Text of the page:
More Details on the Congestion Pricing Deal
The mayor's office provided a summary of the congestion pricing legislation this afternnon. For one thing, it calls for the creation of a 17-member NYC Traffic Mitigation Commission that will review the mayor's and other plans. Whatever plans the commission comes up with will have to equal the 6.3 percent reduction in traffic that was proposed in the mayor's initial plan.
According to streetsblog, the 17 members of the commission will be appointed as follows:
3 appointees -- Mayor 3 appointees -- Governor 3 appointees -- City Council 3 appointees -- State Senate majority leader 3 appointees -- State Assembly speaker 1 appointees -- Senate minority leader 1 appointees -- Assembly minority leader
The summary says that the deal will expire if the federal Department of Transportation and the city do not come up with $250 million to fund it by year's end.
The full summary follows:
SUMMARY OF CONGESTION PRICING LEGISLATION
NYC is authorized to present and implement a detailed congestion pricing plan to address traffic congestion within a zone of severe traffic congestion in Manhattan. Such plan shall include (a) the geographic area to be covered; (b) the proposed dollar amount of any congestion pricing fee; (c) the technology to be used to implement such pricing plan; and (d) the number and scope of exemptions granted from such fee requirements. The Mayor shall submit the traffic mitigation plan by August 1, 2007.
NYC may not impose or collect any fee for traveling into or within designated zone unless the implementation plan has been approved by the State Legislature by March 31, 2008 and signed into law by the Governor, pursuant to a request from the Mayor that the State Legislature consider such plan where such request has been approved by the City Council.
A NYC Traffic Congestion Mitigation Commission shall undertake a review and study of the issues related to the implementation of the plan submitted by NYC. It may also review and study other plans to reduce traffic congestion and other related health and safety issues. The Commission shall have 17 members comprised of appointees by State and City officials.
The Commission shall conduct hearings, take testimony and review information and proposals regarding traffic congestion. It shall issue to the Governor, State Legislature, the Mayor and City Council recommendations with respect to the details of implementing the plan submitted by the Mayor and other such proposals. These recommendations shall constitute “the implementation plan”. The implementation plan must provide at least the same level of traffic mitigation, as measured by the 6.3% reduction in average vehicle miles traveled, as proposed in the traffic mitigation plan submitted to US DOT on June 22, 2007.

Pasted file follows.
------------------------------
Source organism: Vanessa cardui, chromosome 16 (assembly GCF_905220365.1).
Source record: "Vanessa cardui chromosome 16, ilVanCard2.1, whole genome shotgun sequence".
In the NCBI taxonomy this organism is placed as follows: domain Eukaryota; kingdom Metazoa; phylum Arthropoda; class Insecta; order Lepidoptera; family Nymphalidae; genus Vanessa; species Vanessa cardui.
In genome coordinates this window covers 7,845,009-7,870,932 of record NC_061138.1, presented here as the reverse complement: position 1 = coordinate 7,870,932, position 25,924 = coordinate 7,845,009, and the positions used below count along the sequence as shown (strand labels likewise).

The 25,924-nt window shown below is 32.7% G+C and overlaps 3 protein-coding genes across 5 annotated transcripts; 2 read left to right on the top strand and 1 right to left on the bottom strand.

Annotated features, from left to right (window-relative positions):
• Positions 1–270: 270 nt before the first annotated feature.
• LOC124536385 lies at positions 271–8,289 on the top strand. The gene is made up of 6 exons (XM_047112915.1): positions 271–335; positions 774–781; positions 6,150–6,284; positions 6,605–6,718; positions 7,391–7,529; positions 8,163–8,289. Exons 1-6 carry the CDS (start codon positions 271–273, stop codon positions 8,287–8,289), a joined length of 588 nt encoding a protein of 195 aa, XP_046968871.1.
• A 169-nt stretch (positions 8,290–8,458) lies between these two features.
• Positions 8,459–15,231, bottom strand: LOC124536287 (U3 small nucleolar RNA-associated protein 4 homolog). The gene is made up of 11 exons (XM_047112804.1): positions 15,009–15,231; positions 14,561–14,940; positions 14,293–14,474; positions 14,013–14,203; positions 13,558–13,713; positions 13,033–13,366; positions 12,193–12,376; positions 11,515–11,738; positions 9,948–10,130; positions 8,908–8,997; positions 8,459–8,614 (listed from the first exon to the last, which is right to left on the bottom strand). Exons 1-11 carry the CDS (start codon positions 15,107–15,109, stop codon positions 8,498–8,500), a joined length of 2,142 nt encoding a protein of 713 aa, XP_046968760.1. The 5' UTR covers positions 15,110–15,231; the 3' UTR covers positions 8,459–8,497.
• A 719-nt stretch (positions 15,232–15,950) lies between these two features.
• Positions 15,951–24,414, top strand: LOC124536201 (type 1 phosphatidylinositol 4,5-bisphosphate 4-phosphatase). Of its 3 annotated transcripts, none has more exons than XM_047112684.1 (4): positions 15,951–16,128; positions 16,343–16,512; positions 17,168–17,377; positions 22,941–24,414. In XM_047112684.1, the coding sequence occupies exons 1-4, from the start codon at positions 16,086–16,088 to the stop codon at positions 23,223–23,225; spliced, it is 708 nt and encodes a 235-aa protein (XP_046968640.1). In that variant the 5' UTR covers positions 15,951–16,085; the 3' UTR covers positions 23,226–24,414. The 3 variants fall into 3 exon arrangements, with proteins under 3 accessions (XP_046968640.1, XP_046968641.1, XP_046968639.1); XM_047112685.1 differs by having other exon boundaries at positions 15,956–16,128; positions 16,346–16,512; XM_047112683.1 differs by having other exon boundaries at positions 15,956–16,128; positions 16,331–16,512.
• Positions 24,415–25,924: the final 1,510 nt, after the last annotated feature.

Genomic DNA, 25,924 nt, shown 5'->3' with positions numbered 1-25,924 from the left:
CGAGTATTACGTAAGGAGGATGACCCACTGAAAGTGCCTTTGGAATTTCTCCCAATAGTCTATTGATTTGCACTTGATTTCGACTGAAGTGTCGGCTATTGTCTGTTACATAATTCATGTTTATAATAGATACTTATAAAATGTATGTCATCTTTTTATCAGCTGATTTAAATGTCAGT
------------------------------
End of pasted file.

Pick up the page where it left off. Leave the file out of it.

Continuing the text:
The Commission shall approve by a majority vote its implementation plan and submit such plan to the Governor, State Legislature, the Mayor and City Council by January 31, 2008. The State Legislature shall consider such implementation plan by March 31, 2008.
By October 1, 2007, the MTA shall submit comments on the Mayor’s plan as well as (a) a description of the additional capital needs required for implementation; (b) proposed utilization of any potential revenue derived from such plan for such capital needs; and (c) the impact of such revenue upon the authority’s capital and operating budgets.
By March 31, 2008 (an 18-month acceleration), the MTA shall submit a capital program for the period covering July 1, 2008 through December 31, 2008.
This legislation will expire on June 30, 2012. It shall also expire if US DOT does not commit at least $250 million in funding prior to October 1, 2007, except that the expiration and repeal shall not occur if the US DOT commits at least $200 million prior to October 1, 2007 and NYC commits prior to December 31, 2007 an amount equal to the difference between $250 million and the amount committed by US DOT.
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